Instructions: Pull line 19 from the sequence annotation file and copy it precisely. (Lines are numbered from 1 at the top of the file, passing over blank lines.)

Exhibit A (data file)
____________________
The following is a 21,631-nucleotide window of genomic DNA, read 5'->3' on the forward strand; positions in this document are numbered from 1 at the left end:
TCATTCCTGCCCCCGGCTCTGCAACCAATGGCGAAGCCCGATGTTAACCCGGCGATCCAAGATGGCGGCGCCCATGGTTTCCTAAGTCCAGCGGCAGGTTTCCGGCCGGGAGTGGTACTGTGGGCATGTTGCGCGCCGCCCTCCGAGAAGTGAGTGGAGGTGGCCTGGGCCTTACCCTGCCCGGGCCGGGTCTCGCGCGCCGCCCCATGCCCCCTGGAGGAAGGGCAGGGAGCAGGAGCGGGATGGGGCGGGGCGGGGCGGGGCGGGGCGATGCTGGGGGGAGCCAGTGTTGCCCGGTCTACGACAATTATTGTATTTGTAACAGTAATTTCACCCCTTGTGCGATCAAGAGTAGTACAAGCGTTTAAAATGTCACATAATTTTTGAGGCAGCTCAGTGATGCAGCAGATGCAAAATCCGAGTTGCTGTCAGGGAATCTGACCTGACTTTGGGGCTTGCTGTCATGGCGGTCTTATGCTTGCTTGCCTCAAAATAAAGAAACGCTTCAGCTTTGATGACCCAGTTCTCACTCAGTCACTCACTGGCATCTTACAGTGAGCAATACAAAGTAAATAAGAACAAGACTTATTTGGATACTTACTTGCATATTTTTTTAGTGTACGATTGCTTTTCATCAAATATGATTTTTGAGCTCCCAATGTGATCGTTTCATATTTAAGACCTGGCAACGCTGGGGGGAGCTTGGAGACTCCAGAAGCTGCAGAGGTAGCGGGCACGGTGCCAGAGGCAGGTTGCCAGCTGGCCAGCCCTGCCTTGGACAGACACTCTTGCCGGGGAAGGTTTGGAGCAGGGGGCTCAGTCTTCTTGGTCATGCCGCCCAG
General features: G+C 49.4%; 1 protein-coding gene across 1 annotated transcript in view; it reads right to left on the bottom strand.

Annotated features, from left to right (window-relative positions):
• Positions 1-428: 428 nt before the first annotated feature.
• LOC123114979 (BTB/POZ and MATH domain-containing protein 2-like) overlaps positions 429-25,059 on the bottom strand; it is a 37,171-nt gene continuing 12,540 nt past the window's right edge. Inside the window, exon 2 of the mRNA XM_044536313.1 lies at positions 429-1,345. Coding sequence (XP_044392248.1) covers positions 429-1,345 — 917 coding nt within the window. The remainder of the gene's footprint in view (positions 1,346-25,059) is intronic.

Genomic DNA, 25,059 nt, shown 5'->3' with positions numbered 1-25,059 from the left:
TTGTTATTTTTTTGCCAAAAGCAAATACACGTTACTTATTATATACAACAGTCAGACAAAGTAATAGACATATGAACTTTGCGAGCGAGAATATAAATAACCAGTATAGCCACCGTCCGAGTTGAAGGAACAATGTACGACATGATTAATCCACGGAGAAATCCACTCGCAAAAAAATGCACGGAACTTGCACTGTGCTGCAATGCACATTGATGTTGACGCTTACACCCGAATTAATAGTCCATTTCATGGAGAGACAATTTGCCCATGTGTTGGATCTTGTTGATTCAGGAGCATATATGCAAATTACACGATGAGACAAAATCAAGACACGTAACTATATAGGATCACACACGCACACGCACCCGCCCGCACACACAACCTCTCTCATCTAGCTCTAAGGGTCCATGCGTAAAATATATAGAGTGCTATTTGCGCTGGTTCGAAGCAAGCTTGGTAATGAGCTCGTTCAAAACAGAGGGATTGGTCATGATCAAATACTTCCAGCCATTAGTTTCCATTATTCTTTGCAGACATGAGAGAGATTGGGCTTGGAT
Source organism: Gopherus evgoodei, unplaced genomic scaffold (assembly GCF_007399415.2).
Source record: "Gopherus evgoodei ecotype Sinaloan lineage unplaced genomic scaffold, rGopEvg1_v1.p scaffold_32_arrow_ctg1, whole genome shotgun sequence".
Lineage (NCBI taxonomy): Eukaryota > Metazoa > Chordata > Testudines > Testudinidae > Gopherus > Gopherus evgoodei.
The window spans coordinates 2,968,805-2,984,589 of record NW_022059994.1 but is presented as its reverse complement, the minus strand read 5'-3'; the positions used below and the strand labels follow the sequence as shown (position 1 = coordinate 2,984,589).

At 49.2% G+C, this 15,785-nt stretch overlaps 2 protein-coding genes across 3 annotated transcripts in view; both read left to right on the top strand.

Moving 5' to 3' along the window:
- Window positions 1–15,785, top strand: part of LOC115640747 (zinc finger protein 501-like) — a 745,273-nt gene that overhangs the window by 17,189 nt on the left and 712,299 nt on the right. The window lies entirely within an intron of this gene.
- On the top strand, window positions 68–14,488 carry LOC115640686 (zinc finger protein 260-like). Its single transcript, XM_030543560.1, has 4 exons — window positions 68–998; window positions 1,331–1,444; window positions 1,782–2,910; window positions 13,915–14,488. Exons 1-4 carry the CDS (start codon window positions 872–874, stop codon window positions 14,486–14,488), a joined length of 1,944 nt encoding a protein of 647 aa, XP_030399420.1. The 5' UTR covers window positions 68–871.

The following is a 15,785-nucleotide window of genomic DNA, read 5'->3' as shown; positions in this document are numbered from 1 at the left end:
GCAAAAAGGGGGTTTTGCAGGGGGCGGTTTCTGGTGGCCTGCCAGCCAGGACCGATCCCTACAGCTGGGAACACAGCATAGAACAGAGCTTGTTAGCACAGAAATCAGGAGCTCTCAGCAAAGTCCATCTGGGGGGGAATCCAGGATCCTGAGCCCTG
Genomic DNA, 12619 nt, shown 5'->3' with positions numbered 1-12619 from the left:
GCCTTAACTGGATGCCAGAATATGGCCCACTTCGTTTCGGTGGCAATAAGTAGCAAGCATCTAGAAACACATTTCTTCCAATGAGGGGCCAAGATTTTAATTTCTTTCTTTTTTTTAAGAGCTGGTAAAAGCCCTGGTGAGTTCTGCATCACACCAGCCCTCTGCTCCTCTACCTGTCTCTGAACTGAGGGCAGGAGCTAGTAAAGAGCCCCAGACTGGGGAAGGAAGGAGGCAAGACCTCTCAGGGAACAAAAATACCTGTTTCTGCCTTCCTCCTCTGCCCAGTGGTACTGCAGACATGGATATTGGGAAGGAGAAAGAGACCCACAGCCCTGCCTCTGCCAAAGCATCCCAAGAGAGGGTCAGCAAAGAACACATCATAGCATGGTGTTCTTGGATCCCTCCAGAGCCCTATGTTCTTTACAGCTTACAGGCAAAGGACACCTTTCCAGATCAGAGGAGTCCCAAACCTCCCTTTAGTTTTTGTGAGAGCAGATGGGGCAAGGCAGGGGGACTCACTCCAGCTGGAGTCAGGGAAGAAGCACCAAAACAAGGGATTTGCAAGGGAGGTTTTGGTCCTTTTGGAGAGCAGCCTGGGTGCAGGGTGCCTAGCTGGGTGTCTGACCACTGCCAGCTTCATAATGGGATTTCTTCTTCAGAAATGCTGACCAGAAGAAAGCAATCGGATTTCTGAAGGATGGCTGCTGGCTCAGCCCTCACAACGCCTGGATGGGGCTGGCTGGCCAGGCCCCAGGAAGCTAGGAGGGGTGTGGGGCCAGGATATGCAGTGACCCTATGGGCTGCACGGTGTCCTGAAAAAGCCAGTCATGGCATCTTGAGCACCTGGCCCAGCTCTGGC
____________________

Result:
Genomic DNA, 12619 nt, shown 5'->3' with positions numbered 1-12619 from the left: